Written by Rachel Holmes

[Webinar Recap] Transforming to a Model-Based Enterprise

In the last 30 years, the manufacturing industry has moved from collaborating on paper drawings with a few colleagues to digital collaboration with people around the globe. As the industry continues to move into 3D approaches, companies have an opportunity fully embrace the potential of fully digitalized workflows and technology. This transformation results in a model-based enterprise (MBE). 

On April 25, I had the opportunity to invite Professor Nathan Hartman and Jim Zwica for another Vertex-exclusive panel discussion focused on MBE. Based on Nathan’s comprehensive research into MBE and Jim’s extensive experience in the manufacturing industry, these two experts provided their perspectives on today’s barriers to MBE and gave tips to organizations in their own MBE transformation.



Because the industry is still rapidly changing, there isn’t an authoritative definition or understanding of many model-based concepts yet. Jim and Nathan began the panel discussion by fully exploring their understanding of a model-based enterprise and model-based definition. At the root of an MBE, companies use a digital 3D model as their primary communication channel across an extended enterprise.

This digital 3D model is known as the model-based definition (MBD). An MBD today serves as a 2D drawing proxy, but in the future Nathan and Jim predict that it will become synonymous to the digital twin. At this point though, there are too many differences between the two concepts. You can check out the panel discussion to hear Nathan and Jim discuss these terminologies in depth.


In our last panel discussion in March, Jim and Nathan discussed the struggles between 2D and 3D within a company and how it serves as a common barrier to implementing MBE. We dove into several additional barriers to transforming into a model-based enterprise:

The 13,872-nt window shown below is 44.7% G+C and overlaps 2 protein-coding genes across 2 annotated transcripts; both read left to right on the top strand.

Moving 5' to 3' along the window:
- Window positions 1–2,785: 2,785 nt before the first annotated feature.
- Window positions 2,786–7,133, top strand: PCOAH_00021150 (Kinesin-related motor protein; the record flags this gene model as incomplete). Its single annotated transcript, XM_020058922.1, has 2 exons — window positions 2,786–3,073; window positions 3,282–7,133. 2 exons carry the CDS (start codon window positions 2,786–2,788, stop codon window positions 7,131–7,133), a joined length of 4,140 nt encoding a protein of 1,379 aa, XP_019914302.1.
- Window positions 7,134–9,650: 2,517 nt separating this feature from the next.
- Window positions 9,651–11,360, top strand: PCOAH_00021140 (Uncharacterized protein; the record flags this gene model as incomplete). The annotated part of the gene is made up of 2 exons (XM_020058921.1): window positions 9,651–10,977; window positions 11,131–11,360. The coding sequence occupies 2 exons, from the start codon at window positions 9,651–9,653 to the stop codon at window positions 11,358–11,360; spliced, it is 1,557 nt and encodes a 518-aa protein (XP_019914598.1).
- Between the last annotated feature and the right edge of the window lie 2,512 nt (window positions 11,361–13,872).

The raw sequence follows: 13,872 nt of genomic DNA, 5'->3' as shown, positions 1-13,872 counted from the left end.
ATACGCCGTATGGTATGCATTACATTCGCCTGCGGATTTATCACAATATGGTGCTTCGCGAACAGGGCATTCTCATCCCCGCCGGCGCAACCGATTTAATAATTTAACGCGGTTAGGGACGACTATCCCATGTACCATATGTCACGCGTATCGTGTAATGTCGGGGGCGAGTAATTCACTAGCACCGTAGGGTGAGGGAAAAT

1. Inability to define a business case. As companies begin to consider what the ROI ( return on investment) for an MBE would look like, Nathan and Jim recommend that companies think big and not limit themselves.
  2. Inability to define a clear process. Many companies of course consider their process for transforming into an MBE, but most don’t make it clear enough. Without clear process, companies increase their risk significantly during implementation.
  3. Lack of training. Perhaps one of the biggest challenges to implementation is managing how employees will react. Most companies experience a struggle with the old way versus the new way. Jim and Nathan explore several tips for how to manage this change.
  4. Not fully leveraging tools. Going along hand-in-hand with training employees, companies must ensure that all employees can access both tools and the information they need throughout the company transformation.

Jim and Nathan go into detail on each of these barriers in the interview.


Understanding and planning to mitigate the risks in implementing a model-based enterprise is only half the puzzle. Companies also need to understand best practices in the industry. Jim and Nathan provide five recommendations for companies to consider in their implementation:

  1. Define clear goals and manage expectations. When moving towards an MBE approach, companies must understand they are transforming three areas: a company’s mindset, process, and the technology tools. When first moving towards MBE, executive teams must begin with “why” and clearly lay out their purpose before implementing change.
  2. Establish modeling standards and enforce them. Commonly defined, understood, and followed standards ensure that anyone in the organization can consume information. Companies need to standardize their approach to using new authoring tools.
  3. Start with one business area. Before diving into company-wide changes, organizations should start with one case to understand their own best practices and processes before scaling up.
  4. Ensure accessibility. In many cases, an MBE will provide information to people who have never had access before. These individuals must have access to the tools, information, and education to make the transition easier.
  5. Smooth cultural changes. Executive teams must help everyone in their company understand the changes and the long-term strategic goals. Without company-wide buy-in, new initiatives can quickly derail.

Nathan and Jim detail each recommendation thoroughly in the interview.


Throughout a company’s digitalization strategy, executive teams must consider that they are transforming people, processes, and tools. It’s challenging enough to manage just one of these aspects, and all three can feel overwhelming. Although people and processes are the hardest to transform, they are the most important. As a final word of advice—focus on maintaining transparency in your organization to ensure everyone in the organization feels empowered and knowledgeable.

I encourage you to check out Nathan and Jim’s interview for more.

About Rachel Holmes

Rachel has been a content marketer in the technology space for her entire professional career. Whether she writes about game-changing hardware or software technology, her top priority is creating value for her readers. At Vertex Software, she is consistently putting herself in someone else’s shoes—asking tough questions and finding ways to teach the most challenging of concepts in a simple way.